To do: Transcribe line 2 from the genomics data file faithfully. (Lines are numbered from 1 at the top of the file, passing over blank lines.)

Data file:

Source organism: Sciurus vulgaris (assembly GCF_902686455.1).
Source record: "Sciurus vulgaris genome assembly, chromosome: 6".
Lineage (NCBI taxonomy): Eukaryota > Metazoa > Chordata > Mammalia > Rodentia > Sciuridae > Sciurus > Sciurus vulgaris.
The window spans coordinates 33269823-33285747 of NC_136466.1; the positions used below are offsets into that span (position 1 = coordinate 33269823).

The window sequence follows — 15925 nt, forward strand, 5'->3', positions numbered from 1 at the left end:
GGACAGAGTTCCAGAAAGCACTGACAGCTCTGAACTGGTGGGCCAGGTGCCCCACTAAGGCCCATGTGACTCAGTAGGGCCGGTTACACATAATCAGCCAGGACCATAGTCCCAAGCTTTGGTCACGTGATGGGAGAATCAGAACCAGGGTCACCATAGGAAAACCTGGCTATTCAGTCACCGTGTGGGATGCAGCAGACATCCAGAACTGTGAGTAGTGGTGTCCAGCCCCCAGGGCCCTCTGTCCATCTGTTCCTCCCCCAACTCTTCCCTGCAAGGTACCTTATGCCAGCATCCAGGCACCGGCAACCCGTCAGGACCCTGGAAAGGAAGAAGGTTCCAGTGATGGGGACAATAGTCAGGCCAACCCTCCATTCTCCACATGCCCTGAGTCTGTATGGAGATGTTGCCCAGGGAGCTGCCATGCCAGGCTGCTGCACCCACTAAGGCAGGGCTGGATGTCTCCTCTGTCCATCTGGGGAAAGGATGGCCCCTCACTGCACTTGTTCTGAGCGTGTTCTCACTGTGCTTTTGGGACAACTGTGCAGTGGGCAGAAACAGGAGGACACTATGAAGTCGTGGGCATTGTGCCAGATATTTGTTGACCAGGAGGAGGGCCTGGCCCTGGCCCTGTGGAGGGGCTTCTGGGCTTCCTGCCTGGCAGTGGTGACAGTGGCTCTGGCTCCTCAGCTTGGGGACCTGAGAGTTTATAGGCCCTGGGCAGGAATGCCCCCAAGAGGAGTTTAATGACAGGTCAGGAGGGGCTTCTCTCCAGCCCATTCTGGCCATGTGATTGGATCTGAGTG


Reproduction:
Source record: "Sciurus vulgaris genome assembly, chromosome: 6".